Trudeau calls on men to help end violence against women

Prime Minister Justin Trudeau takes questions from the audience following his Symons Lecture speech at the Confederation Centre of the Arts in Charlottetown, P.E.I., on Thursday, Nov 23, 2017. THE CANADIAN PRESS/Nathan Rochford

TORONTO - Prime Minister Justin Trudeau says men must do more to put an end to gender-based violence against women and girls.

Calling such violence a human rights violation, he said men need to hold themselves and their peers accountable for behaviour that threatens women's respect, protection and freedom.

He called on men to speak up on women's rights, stand against violence and promote female leadership in all aspects of society.

He also says gender-based violence disproportionately affects women of colour as well as women who identify as indigenous, trans or low-income.

Trudeau's comments came in a statement made to acknowledge the International Day for the Elimination of Violence Against Women.

His comments also come at a time when industries ranging from politics to entertainment have been grappling with widespread allegations of sexual misconduct, commonly featuring unwanted overtures toward women.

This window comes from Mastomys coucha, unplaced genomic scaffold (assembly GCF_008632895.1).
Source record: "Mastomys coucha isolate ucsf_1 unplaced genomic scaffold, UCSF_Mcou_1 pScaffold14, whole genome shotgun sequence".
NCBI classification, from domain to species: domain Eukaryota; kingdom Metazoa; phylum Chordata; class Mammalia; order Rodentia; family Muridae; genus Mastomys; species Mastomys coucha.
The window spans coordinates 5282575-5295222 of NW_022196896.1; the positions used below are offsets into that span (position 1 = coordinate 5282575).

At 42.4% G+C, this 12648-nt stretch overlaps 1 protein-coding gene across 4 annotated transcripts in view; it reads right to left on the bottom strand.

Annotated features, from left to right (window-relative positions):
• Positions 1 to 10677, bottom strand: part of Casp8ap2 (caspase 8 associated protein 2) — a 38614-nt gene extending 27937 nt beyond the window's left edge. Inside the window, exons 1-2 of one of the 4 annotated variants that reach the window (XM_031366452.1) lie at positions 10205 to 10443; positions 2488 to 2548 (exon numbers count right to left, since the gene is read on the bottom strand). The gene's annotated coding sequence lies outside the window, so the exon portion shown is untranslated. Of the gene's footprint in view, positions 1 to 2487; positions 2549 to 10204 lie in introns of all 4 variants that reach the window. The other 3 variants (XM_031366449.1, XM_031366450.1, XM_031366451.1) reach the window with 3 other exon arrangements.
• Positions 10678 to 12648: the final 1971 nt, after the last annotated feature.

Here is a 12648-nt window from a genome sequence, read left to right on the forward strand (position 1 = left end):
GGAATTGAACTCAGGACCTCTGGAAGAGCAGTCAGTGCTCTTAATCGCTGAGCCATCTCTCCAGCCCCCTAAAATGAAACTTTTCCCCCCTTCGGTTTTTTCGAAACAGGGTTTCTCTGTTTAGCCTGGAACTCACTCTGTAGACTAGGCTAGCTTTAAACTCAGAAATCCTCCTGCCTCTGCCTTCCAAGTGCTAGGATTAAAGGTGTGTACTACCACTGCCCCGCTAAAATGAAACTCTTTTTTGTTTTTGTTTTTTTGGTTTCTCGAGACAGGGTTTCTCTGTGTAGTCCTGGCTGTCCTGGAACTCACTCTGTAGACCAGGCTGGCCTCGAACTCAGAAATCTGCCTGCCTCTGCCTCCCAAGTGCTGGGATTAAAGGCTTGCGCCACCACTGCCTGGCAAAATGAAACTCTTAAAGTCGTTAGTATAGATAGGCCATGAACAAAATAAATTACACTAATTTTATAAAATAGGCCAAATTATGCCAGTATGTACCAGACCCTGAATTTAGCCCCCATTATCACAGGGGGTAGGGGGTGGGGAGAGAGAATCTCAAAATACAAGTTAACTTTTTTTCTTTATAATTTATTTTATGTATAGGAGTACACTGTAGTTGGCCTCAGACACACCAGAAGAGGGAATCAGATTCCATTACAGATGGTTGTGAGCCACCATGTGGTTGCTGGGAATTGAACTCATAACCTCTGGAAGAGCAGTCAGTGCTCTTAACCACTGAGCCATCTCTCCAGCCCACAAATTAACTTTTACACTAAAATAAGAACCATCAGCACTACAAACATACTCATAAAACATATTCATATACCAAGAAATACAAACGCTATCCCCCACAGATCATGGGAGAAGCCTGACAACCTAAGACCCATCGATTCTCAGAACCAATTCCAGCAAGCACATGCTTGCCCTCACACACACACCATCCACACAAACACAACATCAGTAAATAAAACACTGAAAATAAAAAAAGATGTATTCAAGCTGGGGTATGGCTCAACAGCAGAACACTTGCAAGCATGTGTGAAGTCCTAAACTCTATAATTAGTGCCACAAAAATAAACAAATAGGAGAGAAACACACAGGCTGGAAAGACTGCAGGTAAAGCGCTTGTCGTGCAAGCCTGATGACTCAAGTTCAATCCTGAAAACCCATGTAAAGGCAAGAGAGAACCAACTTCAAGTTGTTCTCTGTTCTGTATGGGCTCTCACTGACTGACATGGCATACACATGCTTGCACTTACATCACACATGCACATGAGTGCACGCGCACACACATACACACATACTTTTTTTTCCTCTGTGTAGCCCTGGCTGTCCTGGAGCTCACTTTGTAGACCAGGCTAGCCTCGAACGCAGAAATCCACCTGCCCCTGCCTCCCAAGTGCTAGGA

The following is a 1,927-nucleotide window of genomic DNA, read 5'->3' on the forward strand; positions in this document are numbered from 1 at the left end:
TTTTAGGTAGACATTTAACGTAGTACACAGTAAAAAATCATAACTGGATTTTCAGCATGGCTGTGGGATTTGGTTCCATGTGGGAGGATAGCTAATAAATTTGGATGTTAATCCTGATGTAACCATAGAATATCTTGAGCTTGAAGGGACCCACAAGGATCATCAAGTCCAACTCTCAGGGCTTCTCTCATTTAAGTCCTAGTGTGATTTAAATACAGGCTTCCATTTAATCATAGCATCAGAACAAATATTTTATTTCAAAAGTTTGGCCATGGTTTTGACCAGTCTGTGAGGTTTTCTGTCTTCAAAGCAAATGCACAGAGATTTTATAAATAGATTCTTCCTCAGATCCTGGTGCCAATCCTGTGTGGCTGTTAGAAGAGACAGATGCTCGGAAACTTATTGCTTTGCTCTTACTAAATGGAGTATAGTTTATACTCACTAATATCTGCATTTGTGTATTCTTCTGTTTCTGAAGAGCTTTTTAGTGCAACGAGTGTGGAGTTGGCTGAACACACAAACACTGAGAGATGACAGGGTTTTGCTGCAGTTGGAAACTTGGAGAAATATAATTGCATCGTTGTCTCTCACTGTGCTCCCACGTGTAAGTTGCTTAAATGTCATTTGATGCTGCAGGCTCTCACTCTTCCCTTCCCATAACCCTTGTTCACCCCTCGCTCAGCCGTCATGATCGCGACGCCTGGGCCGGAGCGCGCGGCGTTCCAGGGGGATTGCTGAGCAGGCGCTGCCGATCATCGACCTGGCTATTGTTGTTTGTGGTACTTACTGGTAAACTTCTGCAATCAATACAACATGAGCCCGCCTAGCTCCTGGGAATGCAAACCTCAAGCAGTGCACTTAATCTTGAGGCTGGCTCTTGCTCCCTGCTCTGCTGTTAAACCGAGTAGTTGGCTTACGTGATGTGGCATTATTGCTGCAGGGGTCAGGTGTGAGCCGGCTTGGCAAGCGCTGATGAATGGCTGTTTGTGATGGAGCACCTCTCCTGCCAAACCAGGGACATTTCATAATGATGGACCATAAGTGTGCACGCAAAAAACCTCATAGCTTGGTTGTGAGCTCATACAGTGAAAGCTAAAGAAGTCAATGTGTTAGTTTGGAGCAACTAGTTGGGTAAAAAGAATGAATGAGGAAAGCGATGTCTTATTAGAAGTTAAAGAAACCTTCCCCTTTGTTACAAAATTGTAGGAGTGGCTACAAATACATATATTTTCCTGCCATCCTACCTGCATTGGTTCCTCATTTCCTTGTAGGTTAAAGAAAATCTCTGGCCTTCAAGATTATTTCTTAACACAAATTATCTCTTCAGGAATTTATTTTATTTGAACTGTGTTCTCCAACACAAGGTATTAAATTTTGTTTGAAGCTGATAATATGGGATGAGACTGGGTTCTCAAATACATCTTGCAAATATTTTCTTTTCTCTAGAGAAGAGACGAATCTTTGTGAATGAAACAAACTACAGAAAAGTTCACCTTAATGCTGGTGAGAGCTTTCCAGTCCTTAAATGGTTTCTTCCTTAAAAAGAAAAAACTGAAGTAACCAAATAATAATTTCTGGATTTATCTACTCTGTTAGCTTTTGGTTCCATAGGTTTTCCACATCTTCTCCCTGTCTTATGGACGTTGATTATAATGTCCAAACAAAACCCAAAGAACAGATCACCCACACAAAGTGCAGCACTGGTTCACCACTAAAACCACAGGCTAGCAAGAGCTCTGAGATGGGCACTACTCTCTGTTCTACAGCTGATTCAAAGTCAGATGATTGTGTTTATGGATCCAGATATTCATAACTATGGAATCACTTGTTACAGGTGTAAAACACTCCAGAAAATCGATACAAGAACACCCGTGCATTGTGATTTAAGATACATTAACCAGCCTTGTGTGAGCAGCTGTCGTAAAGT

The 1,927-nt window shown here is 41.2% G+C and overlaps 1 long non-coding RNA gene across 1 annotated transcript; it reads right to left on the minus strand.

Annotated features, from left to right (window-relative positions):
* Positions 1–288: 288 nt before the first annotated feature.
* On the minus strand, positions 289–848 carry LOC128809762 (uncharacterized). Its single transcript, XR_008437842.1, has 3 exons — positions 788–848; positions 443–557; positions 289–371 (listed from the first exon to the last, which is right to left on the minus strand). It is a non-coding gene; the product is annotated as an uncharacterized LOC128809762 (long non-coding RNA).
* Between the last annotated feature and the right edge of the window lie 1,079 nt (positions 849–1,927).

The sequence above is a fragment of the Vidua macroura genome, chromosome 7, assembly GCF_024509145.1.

“Ending gender-based violence means transforming a culture that devalues women and dismisses their voices," Trudeau said in the statement released Saturday. "Together, we must challenge the prejudices and inequalities that allow this violence to persist. . . . To change this reality, we must actively seek out and listen to the voices and needs of women, especially those cast furthest to the margins."

Trudeau's remarks come two days after members of Canada's entertainment industry called for a code of conduct to help curtail the sexual harassment they describe as a reality in the country's film scene.

A dozen groups representing actors, talent agencies and other players in the national entertainment industry issued a statement saying a code of conduct would clearly define what is inappropriate behaviour as well as what the consequences would be for those who commit such actions.

Their call for action followed weeks of revelations of sex-related allegations against Hollywood mogul Harvey Weinstein and other prominent celebrities.

Such discussions have also spilled over into American political life, with figures ranging from Alabama senate candidate Roy Moore and sitting Sen. Al Franken facing allegations of inappropriate conduct.

A recent study led by researchers at the University of Windsor also sounded the alarm on violence against women working in the health care sector.

The research, released Friday, said violence against health-care workers is pervasive within the walls of hospitals across Ontario. The study examined the experiences of nurses, personal support workers and other staff.


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